11. I found a copy of this one back in the mid 70s, and the only reference I'd had was her 45 ("Where Are They Now"), a #35 Easy Listening hit in Billboard in late '69. My take, which hasn't changed over the years, is that she was a good singer but she--and the arrangements--were annoyingly predictable. Her style had little bit of Barbra, Vikki and Pet, solid but nothing her own, unfortunately. The arrangements were also out of an obvious pop bag referencing those ladies and many more--in other words, been there, done that. When the Lp was released in early '69 it got scant notice--the single was off the charts by then--and that delay might have hurt her a lot (that, and the lack of TV exposure that also made it hard to succeed in a pop genre already overrun with plenty of talent vying for the same gigs).

    Being a lifelong veteran of listening to just about anything except opera and polka, I know the 'adult pop' frequency pretty well, and Robin was a talent that I believe was molded into the nondescript singer heard on her albums. That's because she was surrounded by the industry equivalent of hacks--people for hire with real but rote skills in production, arrangement, conducting, musicianship--sometimes capable of a certain genius (Costa was well liked by Sinatra, and that's enough for me, but he's also the guy who watered down Paul Anka's potential) but not the people who could have taken her talent and given it HER touch more than theirs (think Carpenters, guided but not stifled by the pros around them).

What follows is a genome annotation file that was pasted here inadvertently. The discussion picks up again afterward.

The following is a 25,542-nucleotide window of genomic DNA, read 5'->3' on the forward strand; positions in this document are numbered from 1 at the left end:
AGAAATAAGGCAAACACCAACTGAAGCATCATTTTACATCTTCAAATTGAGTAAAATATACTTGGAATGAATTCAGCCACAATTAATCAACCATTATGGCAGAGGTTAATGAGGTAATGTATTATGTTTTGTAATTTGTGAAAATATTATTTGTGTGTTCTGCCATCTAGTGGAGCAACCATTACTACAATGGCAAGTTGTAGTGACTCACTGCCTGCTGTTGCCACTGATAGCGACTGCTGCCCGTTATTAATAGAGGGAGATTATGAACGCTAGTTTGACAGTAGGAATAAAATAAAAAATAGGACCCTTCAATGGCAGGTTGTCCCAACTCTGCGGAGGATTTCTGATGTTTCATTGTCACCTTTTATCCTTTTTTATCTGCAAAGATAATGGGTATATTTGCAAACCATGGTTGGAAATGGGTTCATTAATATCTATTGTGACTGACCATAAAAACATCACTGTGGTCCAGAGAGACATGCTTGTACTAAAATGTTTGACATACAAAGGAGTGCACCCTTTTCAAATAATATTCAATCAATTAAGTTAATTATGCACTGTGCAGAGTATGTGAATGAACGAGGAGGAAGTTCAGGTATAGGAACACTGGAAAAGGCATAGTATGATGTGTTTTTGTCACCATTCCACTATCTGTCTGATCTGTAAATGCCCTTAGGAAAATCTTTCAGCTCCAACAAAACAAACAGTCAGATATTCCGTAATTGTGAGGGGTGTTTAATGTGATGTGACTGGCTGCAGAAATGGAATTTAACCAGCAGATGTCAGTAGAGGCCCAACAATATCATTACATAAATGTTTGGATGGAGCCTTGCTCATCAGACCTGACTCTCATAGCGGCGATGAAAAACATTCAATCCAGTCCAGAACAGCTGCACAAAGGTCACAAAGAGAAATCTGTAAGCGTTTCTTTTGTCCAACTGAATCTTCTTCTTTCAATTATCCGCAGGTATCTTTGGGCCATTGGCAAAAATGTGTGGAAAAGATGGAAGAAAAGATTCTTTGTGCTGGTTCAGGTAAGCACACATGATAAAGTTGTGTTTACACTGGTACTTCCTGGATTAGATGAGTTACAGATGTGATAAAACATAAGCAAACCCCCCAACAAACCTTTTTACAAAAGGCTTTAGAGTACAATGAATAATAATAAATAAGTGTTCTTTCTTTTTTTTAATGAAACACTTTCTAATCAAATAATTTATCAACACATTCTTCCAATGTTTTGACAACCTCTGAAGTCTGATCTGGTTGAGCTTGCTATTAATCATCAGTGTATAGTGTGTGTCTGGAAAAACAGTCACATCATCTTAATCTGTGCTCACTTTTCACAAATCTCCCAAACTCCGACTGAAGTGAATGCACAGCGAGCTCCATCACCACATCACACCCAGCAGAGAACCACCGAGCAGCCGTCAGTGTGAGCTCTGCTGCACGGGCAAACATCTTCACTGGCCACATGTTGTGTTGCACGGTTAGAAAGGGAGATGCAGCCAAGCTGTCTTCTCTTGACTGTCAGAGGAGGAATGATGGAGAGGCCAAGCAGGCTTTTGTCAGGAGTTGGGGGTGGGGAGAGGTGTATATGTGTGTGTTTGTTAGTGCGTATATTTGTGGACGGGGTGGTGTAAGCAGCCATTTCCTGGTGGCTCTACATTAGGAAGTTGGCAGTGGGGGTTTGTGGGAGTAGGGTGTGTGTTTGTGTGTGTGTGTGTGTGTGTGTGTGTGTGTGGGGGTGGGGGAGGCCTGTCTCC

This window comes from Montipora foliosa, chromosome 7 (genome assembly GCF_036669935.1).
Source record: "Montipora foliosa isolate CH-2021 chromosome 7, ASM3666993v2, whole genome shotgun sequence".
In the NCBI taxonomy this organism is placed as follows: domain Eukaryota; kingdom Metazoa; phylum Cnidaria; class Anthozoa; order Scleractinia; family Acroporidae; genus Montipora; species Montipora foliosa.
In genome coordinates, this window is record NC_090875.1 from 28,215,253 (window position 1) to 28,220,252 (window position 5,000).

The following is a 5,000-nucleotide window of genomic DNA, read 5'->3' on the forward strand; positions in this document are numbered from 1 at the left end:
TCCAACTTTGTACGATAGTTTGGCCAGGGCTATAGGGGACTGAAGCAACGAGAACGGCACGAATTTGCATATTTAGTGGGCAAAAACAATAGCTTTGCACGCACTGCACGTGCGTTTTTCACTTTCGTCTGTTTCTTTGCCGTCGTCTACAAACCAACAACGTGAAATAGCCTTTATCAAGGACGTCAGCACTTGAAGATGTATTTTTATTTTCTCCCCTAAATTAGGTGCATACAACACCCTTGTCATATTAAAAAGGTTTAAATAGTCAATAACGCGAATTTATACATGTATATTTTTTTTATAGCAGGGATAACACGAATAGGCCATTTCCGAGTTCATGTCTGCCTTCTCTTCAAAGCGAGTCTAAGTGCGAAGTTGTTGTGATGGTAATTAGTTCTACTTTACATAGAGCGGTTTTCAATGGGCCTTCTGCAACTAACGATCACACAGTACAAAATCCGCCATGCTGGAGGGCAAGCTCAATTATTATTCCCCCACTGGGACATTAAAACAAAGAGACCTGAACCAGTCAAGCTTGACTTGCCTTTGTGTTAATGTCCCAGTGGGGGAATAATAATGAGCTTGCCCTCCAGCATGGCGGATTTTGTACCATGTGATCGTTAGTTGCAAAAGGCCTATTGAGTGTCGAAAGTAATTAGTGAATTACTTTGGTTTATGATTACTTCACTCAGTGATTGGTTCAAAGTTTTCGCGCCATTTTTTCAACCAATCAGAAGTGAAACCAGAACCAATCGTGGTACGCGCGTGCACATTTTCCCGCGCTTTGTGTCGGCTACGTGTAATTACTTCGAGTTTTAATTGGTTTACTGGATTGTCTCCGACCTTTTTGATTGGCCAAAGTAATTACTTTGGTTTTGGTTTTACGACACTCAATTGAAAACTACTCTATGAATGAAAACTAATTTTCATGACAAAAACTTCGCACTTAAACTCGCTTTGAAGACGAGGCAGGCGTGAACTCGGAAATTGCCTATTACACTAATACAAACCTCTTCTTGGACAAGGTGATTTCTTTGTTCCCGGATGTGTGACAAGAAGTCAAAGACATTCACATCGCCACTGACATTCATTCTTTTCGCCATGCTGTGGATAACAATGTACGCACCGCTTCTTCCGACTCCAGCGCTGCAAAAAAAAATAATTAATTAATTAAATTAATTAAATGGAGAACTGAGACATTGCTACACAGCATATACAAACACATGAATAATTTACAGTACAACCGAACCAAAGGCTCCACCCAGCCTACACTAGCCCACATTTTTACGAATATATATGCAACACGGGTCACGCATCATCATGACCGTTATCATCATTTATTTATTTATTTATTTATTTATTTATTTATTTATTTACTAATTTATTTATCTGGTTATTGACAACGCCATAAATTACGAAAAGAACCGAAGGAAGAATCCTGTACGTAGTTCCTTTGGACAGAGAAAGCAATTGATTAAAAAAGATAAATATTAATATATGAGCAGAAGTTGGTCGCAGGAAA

12. Big Brother had *two* of the most (shamefully) UNDER-rated guitarists in one band...EVER: Sam Andrew and James Gurley!
  13. Steve Sidoruk

    Steve Sidoruk Founder, A&M Fan Net Moderator

    Robin guested on "And All That Brass," the Kraft Music Hall show that Herb hosted. Not near my collection at the moment, but seem to recall that she sang "What Now My Love."
  14. Steve Sidoruk

    Steve Sidoruk Founder, A&M Fan Net Moderator

  15. Sometime in the past year I found copies of the two Robin Wilson albums, SP-4153 and SP-4299. Since arriving they've been awaiting my attention, and I've just managed to get the second of the two digitally transferred to CD-R for posterity.

    The copy I have of AIN'T THAT SOMETHING is a white-label promo in an Ansel Adams black & white innersleeve. The older album, self-titled is a stock copy.

    I digitized the second one first because I happen to really like Laura Nyro's "Hand's Off The Man (Flim-Flam Man)" and have tolerated its recording by Streisand who I mostly dislike. Robin's version is a competent and similar-sounding rendition and I rather like it. Robin's vocals to me sound a good bit like Vikki Carr, another vocalist of the era that recorded a bunch of tracks that I liked.

    Still waiting for me to digitize is Robin's first album. With time tight in the month of December, it might take awhile.
    Bobberman likes this.
  16. An oddity about the second album. The spine has only the artist name and catalog number. No title.
    Bobberman likes this.